The drinking water division expects Lemoore to be in compliance with state standards by Oct. 30, per the extension they gave from the deadline last year.

Olson said that he has made bringing good quality drinking water to the city his priority.

Carl Carlucci, the regional engineer with the state water board, said arsenic is one of the biggest natural contaminants in the region. He also said that the health risks for consuming TTHM typically do not occur unless a person consumes approximately 8.5 cups of water every day for 70 years.

In 2006 the Environmental Protection Agency changed its standard for allowable amounts of arsenic in the water from 50 parts per billion to 10 ppb.

To lower the amount of arsenic, Lemoore added chlorine to its water. The amount of chlorine used in combination with the other natural organic carbons in the water created an issue with the amount of TTHM in the water. TTHM is a by-product of the reaction between the natural carbons from the ground with the chlorine.

The new treatment facility for Armona has been operating for around six months. Armona has also struggled with drinking water quality for years, but has been in compliance with the state's standards for drinking water since the use of the new facility.

The new facility costs more than Olson has estimated for Lemoore’s project.

A large price driver with Armona’s $9-million facility was the fact that it dug a new well and built a building. Armona also had to purchase the property and a private well for initial testing. Armona spent about $1.8 million on the well and construction of the building.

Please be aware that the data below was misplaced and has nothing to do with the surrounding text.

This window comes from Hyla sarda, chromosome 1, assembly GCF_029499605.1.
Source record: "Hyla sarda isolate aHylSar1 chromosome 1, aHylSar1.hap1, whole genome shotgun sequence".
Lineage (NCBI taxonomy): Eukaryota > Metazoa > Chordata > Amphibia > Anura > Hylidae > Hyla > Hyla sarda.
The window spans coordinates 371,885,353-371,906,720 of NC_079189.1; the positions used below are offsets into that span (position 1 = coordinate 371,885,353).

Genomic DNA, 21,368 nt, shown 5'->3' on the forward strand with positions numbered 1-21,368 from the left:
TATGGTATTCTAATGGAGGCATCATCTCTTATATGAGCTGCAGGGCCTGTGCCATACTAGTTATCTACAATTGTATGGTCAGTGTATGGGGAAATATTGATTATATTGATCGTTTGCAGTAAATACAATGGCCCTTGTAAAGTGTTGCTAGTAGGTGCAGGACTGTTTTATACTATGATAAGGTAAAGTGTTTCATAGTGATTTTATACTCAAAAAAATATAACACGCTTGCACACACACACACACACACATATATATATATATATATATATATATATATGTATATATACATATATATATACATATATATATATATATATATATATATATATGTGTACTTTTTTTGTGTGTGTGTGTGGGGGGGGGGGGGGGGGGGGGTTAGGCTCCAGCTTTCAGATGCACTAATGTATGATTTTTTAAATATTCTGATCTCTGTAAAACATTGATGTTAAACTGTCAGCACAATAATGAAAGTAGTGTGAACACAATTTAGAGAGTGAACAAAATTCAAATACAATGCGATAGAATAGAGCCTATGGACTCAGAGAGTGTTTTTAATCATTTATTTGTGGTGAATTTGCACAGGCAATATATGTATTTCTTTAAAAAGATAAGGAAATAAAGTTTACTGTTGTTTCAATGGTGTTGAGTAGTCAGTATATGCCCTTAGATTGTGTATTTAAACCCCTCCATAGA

Lemoore’s project will be adjusting existing wells' treatment plants,  which should keep the cost of the project from being so high. Not all wells have treatment plants. The city also already owns the land.

Current water rates for Armona after implementing its new facility are $5.90 per 100 cubic feet of water, or approximately 750 gallons, said Jim Maciel, chairmen of the Armona Community Service District board.

Maciel said that Armona has one of the highest water rates in the state and is working to potentially lower it next year after conducting studies.

Lemoore is currently going through an annual rate change with the last rate hike scheduled for 2020. Currently, for a residential, single-family unit the meter and first 700 cubic feet of water are $17. After use of the initial 700 cubic feet of water, users in residential, single-family units pay $1.10 per 100 cubic feet of water.